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After a Summer of Protests, Can Georgia’s Government Regain Its Lost Trust?
After a Summer of Protests, Can Georgia’s Government Regain Its Lost Trust?
Report 159 / Europe & Central Asia

Georgia: Avoiding War in South Ossetia

A precarious peace is back in place between Georgia and South Ossetia after the long-frozen conflict nearly became a hot war again and drew in Russia when dozens were killed in August 2004 fighting. President Saakashvili tried to break a twelve-year deadlock and take another step to restore Georgia's territorial integrity by undermining the regime in Tskhinvali, but seriously miscalculated.

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Executive Summary

A precarious peace is back in place between Georgia and South Ossetia after the long-frozen conflict nearly became a hot war again and drew in Russia when dozens were killed in August 2004 fighting. President Saakashvili tried to break a twelve-year deadlock and take another step to restore Georgia's territorial integrity by undermining the regime in Tskhinvali, but seriously miscalculated. A more comprehensive approach is needed to resolve this conflict peacefully. The onus is on Georgia, with help from its international partners, to increase the security and confidence of people living in the zone of conflict, promote economic rehabilitation and development, ensure the right of Ossetians to return to South Ossetia and Georgia proper, and create arrangements guaranteeing South Ossetia effective autonomy. South Ossetia must enter a real dialogue with Georgia on its status and not use the winter to force Georgian villagers still in South Ossetia to leave their homes.

After peacefully resolving its decade-old conflict with Ajara earlier this year, the Georgian decision-makers turned their attention to South Ossetia. In May 2004 they believed their Ajarian success could easily be repeated. They considered that South Ossetia's de facto president, Eduard Kokoity, had little democratic legitimacy or popular support and that, as in Ajara, the people would rapidly switch loyalty from Tskhinvali to Tbilisi.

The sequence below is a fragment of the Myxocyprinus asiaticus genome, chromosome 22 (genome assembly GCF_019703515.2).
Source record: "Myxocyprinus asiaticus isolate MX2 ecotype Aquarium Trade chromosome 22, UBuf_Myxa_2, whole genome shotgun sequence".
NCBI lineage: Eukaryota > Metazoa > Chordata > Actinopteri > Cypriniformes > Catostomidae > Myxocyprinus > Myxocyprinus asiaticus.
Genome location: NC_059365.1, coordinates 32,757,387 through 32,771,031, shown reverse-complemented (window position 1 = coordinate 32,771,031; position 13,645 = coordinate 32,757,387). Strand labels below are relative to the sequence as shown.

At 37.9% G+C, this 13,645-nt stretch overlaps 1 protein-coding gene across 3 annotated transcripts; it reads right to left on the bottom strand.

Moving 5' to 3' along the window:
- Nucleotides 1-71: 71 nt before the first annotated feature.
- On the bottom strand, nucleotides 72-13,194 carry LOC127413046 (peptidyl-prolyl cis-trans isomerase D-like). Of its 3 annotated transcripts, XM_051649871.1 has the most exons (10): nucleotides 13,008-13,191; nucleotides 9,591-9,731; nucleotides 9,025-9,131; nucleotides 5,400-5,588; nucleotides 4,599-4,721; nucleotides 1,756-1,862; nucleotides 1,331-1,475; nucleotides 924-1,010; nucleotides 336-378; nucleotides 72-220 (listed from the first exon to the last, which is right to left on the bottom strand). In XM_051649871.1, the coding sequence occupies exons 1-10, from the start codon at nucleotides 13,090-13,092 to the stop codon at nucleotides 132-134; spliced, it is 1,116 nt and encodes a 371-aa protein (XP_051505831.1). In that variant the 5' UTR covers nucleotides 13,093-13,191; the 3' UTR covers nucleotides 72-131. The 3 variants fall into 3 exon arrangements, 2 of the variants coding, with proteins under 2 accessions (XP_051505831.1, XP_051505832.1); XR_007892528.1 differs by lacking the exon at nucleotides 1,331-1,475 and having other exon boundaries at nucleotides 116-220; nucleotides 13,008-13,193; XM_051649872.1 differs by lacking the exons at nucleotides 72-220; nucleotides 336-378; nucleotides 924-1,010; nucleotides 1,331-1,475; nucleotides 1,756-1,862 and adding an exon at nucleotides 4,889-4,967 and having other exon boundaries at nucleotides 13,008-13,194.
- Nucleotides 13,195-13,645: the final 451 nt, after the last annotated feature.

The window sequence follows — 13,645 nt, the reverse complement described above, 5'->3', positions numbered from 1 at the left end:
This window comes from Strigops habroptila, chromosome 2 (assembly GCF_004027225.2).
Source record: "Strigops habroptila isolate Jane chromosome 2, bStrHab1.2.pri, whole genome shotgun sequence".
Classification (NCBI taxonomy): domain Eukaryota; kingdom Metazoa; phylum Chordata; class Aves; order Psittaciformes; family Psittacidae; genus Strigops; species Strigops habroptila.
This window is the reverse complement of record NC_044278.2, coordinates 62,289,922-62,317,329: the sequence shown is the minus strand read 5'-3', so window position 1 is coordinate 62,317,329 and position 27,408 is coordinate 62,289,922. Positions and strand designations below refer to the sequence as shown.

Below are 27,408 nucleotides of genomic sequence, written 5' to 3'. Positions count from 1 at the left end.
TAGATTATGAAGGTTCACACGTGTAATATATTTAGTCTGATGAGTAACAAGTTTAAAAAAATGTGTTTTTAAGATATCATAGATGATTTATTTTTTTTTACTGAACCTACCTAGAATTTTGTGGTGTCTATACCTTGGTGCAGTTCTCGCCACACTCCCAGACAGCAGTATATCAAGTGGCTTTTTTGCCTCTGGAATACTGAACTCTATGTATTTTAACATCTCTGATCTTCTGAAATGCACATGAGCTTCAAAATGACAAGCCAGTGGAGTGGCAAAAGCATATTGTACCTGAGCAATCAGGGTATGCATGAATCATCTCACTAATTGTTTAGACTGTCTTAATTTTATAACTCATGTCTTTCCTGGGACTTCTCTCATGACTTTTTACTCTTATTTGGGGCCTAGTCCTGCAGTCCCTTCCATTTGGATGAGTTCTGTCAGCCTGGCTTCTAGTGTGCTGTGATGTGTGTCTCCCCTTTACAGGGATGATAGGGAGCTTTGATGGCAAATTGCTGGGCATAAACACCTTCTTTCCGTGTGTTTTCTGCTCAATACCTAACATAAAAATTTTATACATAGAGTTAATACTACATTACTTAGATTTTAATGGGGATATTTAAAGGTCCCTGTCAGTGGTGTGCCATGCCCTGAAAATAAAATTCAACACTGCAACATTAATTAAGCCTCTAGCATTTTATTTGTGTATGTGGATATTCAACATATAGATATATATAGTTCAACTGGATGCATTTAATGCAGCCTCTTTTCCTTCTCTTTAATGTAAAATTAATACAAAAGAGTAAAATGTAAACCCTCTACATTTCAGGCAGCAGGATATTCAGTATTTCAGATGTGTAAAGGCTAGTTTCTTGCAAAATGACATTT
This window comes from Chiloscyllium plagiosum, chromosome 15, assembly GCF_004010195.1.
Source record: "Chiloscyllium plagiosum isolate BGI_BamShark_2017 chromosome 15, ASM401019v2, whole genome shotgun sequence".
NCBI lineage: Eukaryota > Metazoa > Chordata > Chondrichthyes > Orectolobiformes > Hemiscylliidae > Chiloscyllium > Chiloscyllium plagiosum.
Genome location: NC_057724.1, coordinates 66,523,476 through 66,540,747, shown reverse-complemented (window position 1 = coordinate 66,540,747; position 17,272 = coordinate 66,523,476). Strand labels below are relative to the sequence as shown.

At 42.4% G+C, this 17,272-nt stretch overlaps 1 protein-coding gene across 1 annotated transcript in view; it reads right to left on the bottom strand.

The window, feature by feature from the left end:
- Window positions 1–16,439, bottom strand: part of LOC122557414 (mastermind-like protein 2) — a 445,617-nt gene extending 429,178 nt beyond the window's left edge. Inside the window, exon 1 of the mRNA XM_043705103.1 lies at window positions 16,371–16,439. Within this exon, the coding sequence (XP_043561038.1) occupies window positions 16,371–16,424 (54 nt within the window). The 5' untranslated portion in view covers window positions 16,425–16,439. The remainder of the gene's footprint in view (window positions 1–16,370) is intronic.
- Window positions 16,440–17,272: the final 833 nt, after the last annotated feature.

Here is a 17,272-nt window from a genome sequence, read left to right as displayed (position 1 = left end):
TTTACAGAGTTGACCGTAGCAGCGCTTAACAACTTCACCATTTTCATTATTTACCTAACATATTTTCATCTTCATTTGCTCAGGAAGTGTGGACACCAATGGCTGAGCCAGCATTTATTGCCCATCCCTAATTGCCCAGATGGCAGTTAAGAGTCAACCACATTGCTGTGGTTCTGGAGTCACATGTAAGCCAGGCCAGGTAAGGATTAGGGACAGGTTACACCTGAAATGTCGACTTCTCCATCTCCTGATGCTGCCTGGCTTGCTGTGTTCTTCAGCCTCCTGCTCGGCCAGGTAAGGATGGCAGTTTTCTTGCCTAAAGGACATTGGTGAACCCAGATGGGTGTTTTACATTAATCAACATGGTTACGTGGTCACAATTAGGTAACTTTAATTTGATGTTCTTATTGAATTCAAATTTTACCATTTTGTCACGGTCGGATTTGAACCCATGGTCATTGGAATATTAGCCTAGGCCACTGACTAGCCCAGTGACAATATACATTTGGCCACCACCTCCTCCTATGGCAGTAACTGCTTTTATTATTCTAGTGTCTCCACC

The initial strategy aimed to address the political-economic causes of the conflict through an anti-smuggling operation, aimed primarily at closing the sprawling Ergneti market on the outskirts of Tskhinvali, in the Georgian-South Ossetia zone of conflict. The theory was that Kokoity and a small circle of officials around him were maintaining control over South Ossetia through their involvement in black market trade. In parallel, the Georgian side organised a humanitarian "offensive" to provide people in the region with the benefits of economic and cultural projects.

The strategy backfired. Rather then capitalising on real popular discontent, it caused many average citizens who depended on illegal trade for their economic survival to regroup around Kokoity. Ossetian de facto authorities successfully portrayed Georgian moves as aggressive first steps towards a remilitarisation of the conflict that had enjoyed a ceasefire since 1992. Kokoity's popular support rose as he described himself as the only leader capable of guaranteeing Ossetians' security, as well as their political, economic and cultural interests. Assistance sent by Tbilisi was portrayed as a cheap attempt to buy support.

The Georgian approach failed in large part because it was based on a limited analysis of the causes of the conflict. Since 1992 little progress has been made to bring Ossetians and Georgians closer together. Many of the grievances and ambitions developed during the war that broke out as the Soviet Union was dying remain tough obstacles to peace. Unless they are addressed, efforts to re-integrate South Ossetia into Georgia are almost certain to lead again to violence.

In the past few months Georgia has shifted gears and begun to emphasise the geopolitical nature of the conflict, terming it "a problem between Georgia and Russia". Russia does play a special role. But it is unlikely that Georgia can successfully persuade the U.S. or European Union to duel with Moscow over South Ossetia.